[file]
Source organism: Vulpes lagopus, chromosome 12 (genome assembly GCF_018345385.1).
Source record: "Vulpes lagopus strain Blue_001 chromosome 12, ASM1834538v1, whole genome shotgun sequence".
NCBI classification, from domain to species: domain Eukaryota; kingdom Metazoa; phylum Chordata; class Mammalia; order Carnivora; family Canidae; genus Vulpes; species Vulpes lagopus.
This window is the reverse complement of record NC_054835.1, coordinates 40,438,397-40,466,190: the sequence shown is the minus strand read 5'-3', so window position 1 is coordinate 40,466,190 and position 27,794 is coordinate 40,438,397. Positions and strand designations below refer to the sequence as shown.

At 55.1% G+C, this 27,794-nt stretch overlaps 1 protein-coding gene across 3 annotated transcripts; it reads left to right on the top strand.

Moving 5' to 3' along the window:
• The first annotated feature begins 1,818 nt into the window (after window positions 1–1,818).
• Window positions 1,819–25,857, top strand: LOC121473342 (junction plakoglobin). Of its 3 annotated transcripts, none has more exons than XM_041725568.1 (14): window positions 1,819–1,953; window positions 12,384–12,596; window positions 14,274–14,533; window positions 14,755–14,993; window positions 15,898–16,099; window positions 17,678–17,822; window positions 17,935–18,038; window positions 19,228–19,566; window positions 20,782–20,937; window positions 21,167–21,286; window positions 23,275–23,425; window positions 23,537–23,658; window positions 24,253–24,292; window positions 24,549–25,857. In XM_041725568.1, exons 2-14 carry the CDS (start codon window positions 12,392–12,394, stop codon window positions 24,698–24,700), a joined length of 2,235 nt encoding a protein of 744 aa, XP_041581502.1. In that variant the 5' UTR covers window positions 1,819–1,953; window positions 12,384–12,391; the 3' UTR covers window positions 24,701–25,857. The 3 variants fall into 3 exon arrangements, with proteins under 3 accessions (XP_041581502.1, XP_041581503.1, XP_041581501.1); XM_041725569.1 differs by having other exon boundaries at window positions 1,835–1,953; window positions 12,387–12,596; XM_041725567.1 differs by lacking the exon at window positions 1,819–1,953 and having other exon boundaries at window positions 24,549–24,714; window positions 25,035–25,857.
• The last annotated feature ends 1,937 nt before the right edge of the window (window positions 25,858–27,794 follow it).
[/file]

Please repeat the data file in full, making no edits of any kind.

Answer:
Source organism: Vulpes lagopus, chromosome 12 (genome assembly GCF_018345385.1).
Source record: "Vulpes lagopus strain Blue_001 chromosome 12, ASM1834538v1, whole genome shotgun sequence".
NCBI classification, from domain to species: domain Eukaryota; kingdom Metazoa; phylum Chordata; class Mammalia; order Carnivora; family Canidae; genus Vulpes; species Vulpes lagopus.
This window is the reverse complement of record NC_054835.1, coordinates 40,438,397-40,466,190: the sequence shown is the minus strand read 5'-3', so window position 1 is coordinate 40,466,190 and position 27,794 is coordinate 40,438,397. Positions and strand designations below refer to the sequence as shown.

At 55.1% G+C, this 27,794-nt stretch overlaps 1 protein-coding gene across 3 annotated transcripts; it reads left to right on the top strand.

Moving 5' to 3' along the window:
• The first annotated feature begins 1,818 nt into the window (after window positions 1–1,818).
• Window positions 1,819–25,857, top strand: LOC121473342 (junction plakoglobin). Of its 3 annotated transcripts, none has more exons than XM_041725568.1 (14): window positions 1,819–1,953; window positions 12,384–12,596; window positions 14,274–14,533; window positions 14,755–14,993; window positions 15,898–16,099; window positions 17,678–17,822; window positions 17,935–18,038; window positions 19,228–19,566; window positions 20,782–20,937; window positions 21,167–21,286; window positions 23,275–23,425; window positions 23,537–23,658; window positions 24,253–24,292; window positions 24,549–25,857. In XM_041725568.1, exons 2-14 carry the CDS (start codon window positions 12,392–12,394, stop codon window positions 24,698–24,700), a joined length of 2,235 nt encoding a protein of 744 aa, XP_041581502.1. In that variant the 5' UTR covers window positions 1,819–1,953; window positions 12,384–12,391; the 3' UTR covers window positions 24,701–25,857. The 3 variants fall into 3 exon arrangements, with proteins under 3 accessions (XP_041581502.1, XP_041581503.1, XP_041581501.1); XM_041725569.1 differs by having other exon boundaries at window positions 1,835–1,953; window positions 12,387–12,596; XM_041725567.1 differs by lacking the exon at window positions 1,819–1,953 and having other exon boundaries at window positions 24,549–24,714; window positions 25,035–25,857.
• The last annotated feature ends 1,937 nt before the right edge of the window (window positions 25,858–27,794 follow it).